3.     A sneak peak in to the power of DashDB and two simple words:  “Create warehouse”

dashDBThumbAnother exciting launch at Insight this year was the announcement of a fully managed data warehouse service in the cloud.  Mobile/Web developers have long treated databases as a location to save and serve application-based data, but most have failed to tap into the wealth of data being captured to derive insight that can be used to improve the application experience and serve customers better.  Whether developing in BlueMix, or for Cloudant users who want to step into the world of analytics, a fully functioning analytical warehouse is now just a click away, up and running in minutes with fast cloud provisioning.  Born in the cloud, DashDB brings some of the exceptional performance and in-built analytical expertise of the IBM data management portfolio.  And yet, the complexity of transforming a records-based database such as Cloudant, to a analytical-ready warehouse, is hidden behind a simple “create warehouse” button that does all the hard work for us!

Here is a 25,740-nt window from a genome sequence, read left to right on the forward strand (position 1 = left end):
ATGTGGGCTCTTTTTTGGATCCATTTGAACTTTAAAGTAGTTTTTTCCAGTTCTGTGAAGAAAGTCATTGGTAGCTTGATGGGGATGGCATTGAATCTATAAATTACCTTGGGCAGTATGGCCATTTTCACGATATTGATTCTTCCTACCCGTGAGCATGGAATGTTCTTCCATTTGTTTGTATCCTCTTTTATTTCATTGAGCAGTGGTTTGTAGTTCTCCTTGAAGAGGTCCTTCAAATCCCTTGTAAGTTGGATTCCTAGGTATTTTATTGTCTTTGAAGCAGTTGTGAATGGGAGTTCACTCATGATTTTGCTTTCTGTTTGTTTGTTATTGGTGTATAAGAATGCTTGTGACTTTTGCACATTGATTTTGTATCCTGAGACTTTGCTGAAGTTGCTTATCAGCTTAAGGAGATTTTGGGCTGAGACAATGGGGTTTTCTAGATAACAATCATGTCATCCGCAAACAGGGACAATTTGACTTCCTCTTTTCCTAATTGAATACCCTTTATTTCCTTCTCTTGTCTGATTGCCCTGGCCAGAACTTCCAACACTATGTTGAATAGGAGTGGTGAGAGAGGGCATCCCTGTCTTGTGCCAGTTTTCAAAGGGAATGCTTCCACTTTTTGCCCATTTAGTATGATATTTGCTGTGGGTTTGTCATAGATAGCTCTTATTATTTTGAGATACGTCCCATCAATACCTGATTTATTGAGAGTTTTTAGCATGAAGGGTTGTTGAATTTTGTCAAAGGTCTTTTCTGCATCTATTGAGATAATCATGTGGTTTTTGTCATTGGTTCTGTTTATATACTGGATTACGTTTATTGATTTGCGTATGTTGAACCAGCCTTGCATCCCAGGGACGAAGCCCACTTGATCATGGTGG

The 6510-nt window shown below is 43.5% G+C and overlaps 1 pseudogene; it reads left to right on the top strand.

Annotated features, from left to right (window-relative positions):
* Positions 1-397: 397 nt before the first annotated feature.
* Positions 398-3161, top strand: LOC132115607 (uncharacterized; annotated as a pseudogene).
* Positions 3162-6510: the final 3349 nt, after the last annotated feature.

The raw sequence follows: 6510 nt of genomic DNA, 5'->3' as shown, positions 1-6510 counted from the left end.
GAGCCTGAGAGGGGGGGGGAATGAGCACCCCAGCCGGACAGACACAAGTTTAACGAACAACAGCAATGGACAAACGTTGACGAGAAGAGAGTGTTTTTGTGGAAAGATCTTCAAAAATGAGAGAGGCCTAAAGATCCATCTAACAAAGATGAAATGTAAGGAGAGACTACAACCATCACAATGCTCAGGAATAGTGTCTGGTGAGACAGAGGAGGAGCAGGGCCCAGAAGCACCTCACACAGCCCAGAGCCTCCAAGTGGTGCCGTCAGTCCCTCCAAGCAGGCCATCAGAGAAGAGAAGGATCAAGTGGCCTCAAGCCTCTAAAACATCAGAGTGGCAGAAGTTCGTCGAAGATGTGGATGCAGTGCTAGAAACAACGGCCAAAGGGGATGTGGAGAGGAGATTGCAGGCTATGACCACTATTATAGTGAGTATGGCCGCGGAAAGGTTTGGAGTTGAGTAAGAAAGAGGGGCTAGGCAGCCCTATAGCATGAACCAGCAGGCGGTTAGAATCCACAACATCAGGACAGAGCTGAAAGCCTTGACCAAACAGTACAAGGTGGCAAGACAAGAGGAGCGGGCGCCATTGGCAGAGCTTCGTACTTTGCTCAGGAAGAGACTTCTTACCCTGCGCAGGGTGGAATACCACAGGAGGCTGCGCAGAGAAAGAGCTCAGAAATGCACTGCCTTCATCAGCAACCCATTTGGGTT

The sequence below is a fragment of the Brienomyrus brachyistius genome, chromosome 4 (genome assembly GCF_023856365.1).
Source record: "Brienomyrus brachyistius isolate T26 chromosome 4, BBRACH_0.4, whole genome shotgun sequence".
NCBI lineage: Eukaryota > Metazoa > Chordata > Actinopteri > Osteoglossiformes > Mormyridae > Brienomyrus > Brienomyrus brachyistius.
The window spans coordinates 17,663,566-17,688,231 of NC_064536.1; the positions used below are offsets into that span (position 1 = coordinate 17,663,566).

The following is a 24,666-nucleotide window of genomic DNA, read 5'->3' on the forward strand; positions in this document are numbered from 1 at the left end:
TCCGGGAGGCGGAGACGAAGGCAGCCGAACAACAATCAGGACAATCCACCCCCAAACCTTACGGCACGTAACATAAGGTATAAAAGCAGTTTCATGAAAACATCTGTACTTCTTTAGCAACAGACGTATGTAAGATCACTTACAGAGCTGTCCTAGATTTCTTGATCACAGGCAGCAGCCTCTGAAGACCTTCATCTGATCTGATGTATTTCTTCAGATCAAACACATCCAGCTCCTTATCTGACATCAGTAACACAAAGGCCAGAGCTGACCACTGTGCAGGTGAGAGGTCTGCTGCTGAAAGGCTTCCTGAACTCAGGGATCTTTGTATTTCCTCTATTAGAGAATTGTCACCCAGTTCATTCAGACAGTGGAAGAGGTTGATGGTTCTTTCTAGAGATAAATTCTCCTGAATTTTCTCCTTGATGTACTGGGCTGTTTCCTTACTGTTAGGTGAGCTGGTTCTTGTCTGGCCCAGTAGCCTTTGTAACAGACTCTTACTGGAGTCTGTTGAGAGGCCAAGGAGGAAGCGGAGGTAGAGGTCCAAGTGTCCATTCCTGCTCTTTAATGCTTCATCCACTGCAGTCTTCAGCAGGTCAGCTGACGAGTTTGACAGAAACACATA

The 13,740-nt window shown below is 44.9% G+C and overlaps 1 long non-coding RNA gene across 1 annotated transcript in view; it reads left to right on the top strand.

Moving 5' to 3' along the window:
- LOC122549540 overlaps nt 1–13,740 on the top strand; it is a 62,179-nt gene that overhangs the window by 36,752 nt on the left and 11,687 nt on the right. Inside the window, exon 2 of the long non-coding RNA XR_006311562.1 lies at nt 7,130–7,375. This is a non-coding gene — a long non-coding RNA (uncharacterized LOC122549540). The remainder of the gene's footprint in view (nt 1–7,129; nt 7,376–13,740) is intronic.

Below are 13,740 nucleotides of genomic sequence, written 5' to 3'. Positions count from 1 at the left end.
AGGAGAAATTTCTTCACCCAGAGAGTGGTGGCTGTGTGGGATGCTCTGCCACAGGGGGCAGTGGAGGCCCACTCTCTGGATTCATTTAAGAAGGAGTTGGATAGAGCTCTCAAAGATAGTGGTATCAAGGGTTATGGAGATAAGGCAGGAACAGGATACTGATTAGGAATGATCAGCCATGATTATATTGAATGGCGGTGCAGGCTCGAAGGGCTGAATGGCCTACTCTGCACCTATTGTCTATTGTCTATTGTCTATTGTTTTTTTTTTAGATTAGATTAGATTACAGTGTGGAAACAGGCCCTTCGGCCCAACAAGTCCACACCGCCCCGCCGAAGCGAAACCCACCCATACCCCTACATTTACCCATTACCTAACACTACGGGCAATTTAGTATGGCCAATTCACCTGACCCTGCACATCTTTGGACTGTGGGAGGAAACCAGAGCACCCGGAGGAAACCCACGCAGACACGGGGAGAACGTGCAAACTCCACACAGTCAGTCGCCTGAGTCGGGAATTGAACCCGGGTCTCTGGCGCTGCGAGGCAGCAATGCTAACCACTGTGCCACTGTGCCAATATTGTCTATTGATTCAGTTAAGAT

4.     DataWorks data refinery now serving developers and business users alike

dataWorksThumb2One thing business users and developers have in common, is neither want to spend their time cleansing and preparing data for use – whether that be to analyze and derive business insight, or within mobile and Web-based applications.  With the launch of DataWorks, we now have a set of data refinery APIs that can be used to load, cleanse and profile data embedded within user productivity tools.  For business users, DataWorks is secretly embedded within Watson Analytics to guide them through the process of preparing data for analysis.  For Developers, DataWorks is available on BlueMix to embed in mobile and Web-based applications.  This is the first step on a journey to more available and useable data embedded into all systems and applications across the IBM portfolio.  Look out for future capabilities to provision masked data, securely load data and probabilistic matching!


5.     Asia Pacific is leading the world in innovative applications for data and insight